Ritalin Can Be Abused, But It Doesn’t Cause Addiction, Untreated ADHD Can Lead To Addiction
Question: Our twelve-year-old son is quite an athlete; he excels in every sport that he plays. However, he is not doing well in school. His teacher said that he cannot pay attention. When I tell him to do homework, it is always a huge struggle. My husband said he was like that when he was young. He was diagnosed with ADHD, and treated with Ritalin pills. They helped him to pay attention, but he became too quiet. His parents stopped the medicine when he was in high school. He did manage to graduate, even got a scholarship to play hockey at university. Unfortunately, he got involved in alcohol and drugs, and dropped out after one year. His parents blamed Ritalin for his addiction. Last year, my sister’s daughter was diagnosed with ADHD. The paediatrician started her on medicine, and she is doing very well. I am reluctant to see a paediatrician. I am scared that our son will need medicine, and get into drugs like his father.
I believe your husband’s addiction was not because of Ritalin. There are people who abuse Ritalin, but it doesn’t cause addiction. Let me explain this to you.
Attention Deficit Hyperactivity Disorder (ADHD) has been recognized for over a century. The most obvious symptom is physical hyperactivity, more in boys than in girls. They get into trouble in school and at home. This hyperactivity is less obvious when they become teenagers. As a result, many thought ADHD is a childhood condition that they outgrow.
In the last few decades, it is evident that some boys, and most girls, with ADHD are not physically hyperactive. They are hyperactive in their brain that no one can see. They can sit quietly in class, but their mind is somewhere else. Some can still do well in school, but many don’t, and they lose their self-esteem.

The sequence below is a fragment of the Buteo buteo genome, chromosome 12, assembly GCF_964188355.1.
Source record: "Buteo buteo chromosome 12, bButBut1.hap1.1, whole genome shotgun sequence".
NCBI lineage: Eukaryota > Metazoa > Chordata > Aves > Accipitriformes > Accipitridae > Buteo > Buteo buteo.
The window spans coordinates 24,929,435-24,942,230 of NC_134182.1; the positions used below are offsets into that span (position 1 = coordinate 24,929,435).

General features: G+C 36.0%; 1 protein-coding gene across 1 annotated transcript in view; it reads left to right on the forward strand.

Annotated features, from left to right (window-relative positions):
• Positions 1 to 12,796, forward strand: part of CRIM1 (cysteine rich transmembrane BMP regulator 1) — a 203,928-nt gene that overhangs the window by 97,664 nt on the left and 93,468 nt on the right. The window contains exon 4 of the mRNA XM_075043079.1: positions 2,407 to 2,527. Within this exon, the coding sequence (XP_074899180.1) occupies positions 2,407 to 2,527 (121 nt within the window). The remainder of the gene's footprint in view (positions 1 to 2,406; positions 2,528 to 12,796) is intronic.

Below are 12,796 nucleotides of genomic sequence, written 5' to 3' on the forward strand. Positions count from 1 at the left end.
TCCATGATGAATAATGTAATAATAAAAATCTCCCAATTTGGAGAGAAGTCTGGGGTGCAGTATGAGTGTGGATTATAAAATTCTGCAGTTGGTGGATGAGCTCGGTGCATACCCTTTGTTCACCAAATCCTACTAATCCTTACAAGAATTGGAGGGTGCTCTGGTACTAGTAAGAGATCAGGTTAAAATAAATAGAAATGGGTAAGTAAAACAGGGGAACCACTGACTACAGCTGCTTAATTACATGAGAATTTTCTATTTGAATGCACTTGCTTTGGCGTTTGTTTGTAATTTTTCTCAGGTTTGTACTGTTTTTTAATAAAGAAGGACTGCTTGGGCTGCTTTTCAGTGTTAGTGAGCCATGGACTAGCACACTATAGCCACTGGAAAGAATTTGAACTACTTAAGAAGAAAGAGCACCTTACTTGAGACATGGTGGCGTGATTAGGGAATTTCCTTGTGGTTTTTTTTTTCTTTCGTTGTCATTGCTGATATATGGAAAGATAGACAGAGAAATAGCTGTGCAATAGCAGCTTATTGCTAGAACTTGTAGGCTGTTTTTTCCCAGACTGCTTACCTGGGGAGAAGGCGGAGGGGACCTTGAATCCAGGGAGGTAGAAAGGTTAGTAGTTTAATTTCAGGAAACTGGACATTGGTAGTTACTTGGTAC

Trying to fit in, they may hang out with “the wrong crowd,” and experiment with cigarettes (or vape nicotine), weed (cannabis), and alcohol. These may calm their brain; they feel accepted by others, not knowing that they are getting into addiction. It is the untreated ADHD that leads to addiction, not Ritalin pills.
Your husband remembered that Ritalin pills helped him to pay attention, likely improved his marks also. Unfortunately, at that time, short-acting Ritalin and Dexedrine pills were the only medications available for treatment of ADHD. Each pill worked for few hours. As a result, many children needed to take medicine two to three times a day. Some children became more quiet, this scared parents who were used to their hyperactivity. That was why many children didn’t stay on medicine.
Since early 2000, we have several long-acting ADHD medications that can work 10 to twelve hours. Many children and adults with ADHD only need to take one dose every morning; it can be effective until close to bedtime. They can pay attention in school, do homework, and study. They can participate better in team sports like soccer and baseball, where they have to pay attention to other team members. These medications don’t change their personality or creativity.
It is good to know that your son is active in sports. The physical activity is very important for his brain’s function. Many teenagers spend a lot of time on social media and videogame; this is very harmful for their developing brain. You should limit his time on these activities, and make sure he has a good sleep schedule.
Although your son can become an elite athlete, it is still very important for him to succeed in school. Long-acting ADHD medications can help him to pay attention and learn. He can do well in sports and in academics. When his athletic career ends, he will have his education to pursue other professions. If he doesn’t get help with ADHD, he may get frustrated, and drop out of school.
I suggest that you contact your primary care provider, and discuss your concern. He may need an assessment with a psychologist who can determine whether he has ADHD or not. Most paediatricians have training in ADHD, and can advise you about long-acting medications. Watch and see how he responds. You may be surprised to find his academic potential in addition to his athletic ability.